Or, try A Tree of Me, a free, private family social media app for preserving and sharing memories via video or voice recordings or through photos. With the app, you can build a family tree, create a virtual scrapbook, and add comments and emoticons to memories.

Preserve a time capsule for future nostalgia

During the pandemic, many people have been actively preserving memories as they experience them. During virtual school, Cindi Kasner in Houston plastered her dining room wall with “Post It Positives,” sticky notes that her kids Josephine, 8, and Levi, 11, peeled off as they documented experiences they enjoyed each day. Then, she made a book of the notes as a memory of their time together that year, creating an artifact they can revisit in the future. 

“We naturally use nostalgia as a way to comfort and energize ourselves.”

—Clay Routledge, leading expert in existential psychology and professor of management at North Dakota State University

GoNoodle has a video for kids on how to make a time capsule, and there are plenty of free printables and worksheets online. Traditional time capsules are made from steel, but if you’re handy you can also make your own wooden box. Fill it with items like newspaper clippings, photos, and journal pages. Some people bury their time capsule outside, while others place it inside under loose floorboards inside the house.

In Houston, Ada Kyriasoglou Stehl and her kids Erik, 10, and Niki and Charlie, 8, spent time together filling a COVID-19 time capsule with masks and a note about living through a pandemic and placed it inside a kitchen wall as they renovated their home. “If anyone ever demolishes our kitchen, they’ll find what the world was like when we lived here,” Stehl says.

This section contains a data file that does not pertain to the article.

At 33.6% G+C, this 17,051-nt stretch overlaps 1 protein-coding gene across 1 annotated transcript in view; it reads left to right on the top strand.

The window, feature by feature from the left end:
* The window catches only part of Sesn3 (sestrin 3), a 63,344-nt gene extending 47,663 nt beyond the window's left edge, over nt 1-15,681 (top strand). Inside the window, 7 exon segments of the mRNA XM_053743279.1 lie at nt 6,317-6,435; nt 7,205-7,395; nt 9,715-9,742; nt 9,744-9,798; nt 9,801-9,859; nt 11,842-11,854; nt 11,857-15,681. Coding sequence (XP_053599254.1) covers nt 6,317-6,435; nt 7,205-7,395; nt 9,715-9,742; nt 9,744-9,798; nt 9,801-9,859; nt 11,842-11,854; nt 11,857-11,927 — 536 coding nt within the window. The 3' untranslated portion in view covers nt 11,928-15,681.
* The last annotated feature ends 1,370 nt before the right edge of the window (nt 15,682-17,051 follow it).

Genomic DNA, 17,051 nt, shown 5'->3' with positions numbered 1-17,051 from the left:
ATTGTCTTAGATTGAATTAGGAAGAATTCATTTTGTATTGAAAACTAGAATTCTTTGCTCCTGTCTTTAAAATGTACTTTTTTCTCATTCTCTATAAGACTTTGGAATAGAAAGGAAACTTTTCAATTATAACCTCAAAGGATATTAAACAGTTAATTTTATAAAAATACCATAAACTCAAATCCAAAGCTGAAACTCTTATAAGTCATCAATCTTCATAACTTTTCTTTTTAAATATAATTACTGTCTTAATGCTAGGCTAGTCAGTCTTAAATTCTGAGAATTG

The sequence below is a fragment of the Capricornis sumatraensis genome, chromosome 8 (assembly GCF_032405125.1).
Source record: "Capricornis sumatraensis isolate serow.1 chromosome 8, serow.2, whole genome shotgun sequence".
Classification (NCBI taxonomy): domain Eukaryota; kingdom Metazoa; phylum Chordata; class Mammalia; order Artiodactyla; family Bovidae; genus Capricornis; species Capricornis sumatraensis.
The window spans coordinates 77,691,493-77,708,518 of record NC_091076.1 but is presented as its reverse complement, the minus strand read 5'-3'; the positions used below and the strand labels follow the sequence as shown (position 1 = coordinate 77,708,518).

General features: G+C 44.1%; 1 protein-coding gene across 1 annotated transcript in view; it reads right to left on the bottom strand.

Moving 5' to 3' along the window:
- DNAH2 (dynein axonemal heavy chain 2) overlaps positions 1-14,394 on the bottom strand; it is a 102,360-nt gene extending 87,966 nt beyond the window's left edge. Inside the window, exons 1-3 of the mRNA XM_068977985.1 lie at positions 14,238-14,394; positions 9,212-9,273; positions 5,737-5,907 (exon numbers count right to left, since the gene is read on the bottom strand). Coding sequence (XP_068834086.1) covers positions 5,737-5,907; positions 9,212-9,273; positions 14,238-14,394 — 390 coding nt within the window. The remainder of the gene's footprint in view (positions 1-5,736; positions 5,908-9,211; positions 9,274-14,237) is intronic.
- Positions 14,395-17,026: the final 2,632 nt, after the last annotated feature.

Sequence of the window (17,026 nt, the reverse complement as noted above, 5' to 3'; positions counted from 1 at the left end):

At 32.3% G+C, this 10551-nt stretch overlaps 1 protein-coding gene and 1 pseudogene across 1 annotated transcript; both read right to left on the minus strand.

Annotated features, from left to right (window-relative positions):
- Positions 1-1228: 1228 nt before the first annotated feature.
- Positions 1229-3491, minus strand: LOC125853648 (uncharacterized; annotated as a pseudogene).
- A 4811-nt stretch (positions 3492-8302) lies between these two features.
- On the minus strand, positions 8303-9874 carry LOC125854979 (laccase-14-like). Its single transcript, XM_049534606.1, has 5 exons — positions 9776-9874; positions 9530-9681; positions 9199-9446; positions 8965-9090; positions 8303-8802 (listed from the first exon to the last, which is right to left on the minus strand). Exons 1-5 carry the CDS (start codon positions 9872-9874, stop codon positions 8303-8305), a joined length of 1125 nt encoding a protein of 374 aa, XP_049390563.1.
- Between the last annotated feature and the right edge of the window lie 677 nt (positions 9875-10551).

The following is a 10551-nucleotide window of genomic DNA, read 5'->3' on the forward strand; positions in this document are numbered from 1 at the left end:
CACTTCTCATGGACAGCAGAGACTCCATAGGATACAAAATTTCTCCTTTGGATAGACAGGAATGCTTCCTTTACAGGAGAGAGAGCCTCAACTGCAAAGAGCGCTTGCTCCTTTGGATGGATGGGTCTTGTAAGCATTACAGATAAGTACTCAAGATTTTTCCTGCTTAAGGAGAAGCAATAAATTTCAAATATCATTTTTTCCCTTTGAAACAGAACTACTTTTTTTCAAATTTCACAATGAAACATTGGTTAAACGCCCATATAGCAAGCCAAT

Look ahead as you remember the past

Revisiting old memories can keep us connected to real people in a social way and tie us to the present, Batcho says. We can even create new traditions through nostalgia. For example, some people revisit past holiday cards they’ve sent each year as they unpack their Christmas ornaments and then decorate the tree together.

Routledge notes that while thinking about relatives who’ve passed can be sad, “even that sadness or loss has this sort of redemptive quality. We realize special experiences are often transient, and we’re left with a desire to re-create them and pass traditions on.”

He adds that photos and mementos also give us hope for the future, that we can make similar happy memories ourselves sometime soon. 

“Nostalgia has that inspirational power,” he says. “It motivates us to have those experiences again.”